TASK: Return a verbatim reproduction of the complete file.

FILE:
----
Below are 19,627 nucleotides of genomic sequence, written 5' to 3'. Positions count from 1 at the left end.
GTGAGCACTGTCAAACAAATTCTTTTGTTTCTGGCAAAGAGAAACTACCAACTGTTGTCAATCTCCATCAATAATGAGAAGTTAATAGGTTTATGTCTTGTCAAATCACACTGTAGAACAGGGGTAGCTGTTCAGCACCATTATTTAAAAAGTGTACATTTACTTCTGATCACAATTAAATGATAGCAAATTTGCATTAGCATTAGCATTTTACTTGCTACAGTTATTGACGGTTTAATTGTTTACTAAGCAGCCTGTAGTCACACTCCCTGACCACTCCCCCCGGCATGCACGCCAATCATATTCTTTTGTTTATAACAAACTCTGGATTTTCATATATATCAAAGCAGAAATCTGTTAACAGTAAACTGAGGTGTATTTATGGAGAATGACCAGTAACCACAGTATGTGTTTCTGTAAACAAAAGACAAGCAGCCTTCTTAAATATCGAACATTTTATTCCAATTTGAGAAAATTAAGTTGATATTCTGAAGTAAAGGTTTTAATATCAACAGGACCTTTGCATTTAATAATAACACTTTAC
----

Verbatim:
Below are 19,627 nucleotides of genomic sequence, written 5' to 3'. Positions count from 1 at the left end.
GTGAGCACTGTCAAACAAATTCTTTTGTTTCTGGCAAAGAGAAACTACCAACTGTTGTCAATCTCCATCAATAATGAGAAGTTAATAGGTTTATGTCTTGTCAAATCACACTGTAGAACAGGGGTAGCTGTTCAGCACCATTATTTAAAAAGTGTACATTTACTTCTGATCACAATTAAATGATAGCAAATTTGCATTAGCATTAGCATTTTACTTGCTACAGTTATTGACGGTTTAATTGTTTACTAAGCAGCCTGTAGTCACACTCCCTGACCACTCCCCCCGGCATGCACGCCAATCATATTCTTTTGTTTATAACAAACTCTGGATTTTCATATATATCAAAGCAGAAATCTGTTAACAGTAAACTGAGGTGTATTTATGGAGAATGACCAGTAACCACAGTATGTGTTTCTGTAAACAAAAGACAAGCAGCCTTCTTAAATATCGAACATTTTATTCCAATTTGAGAAAATTAAGTTGATATTCTGAAGTAAAGGTTTTAATATCAACAGGACCTTTGCATTTAATAATAACACTTTAC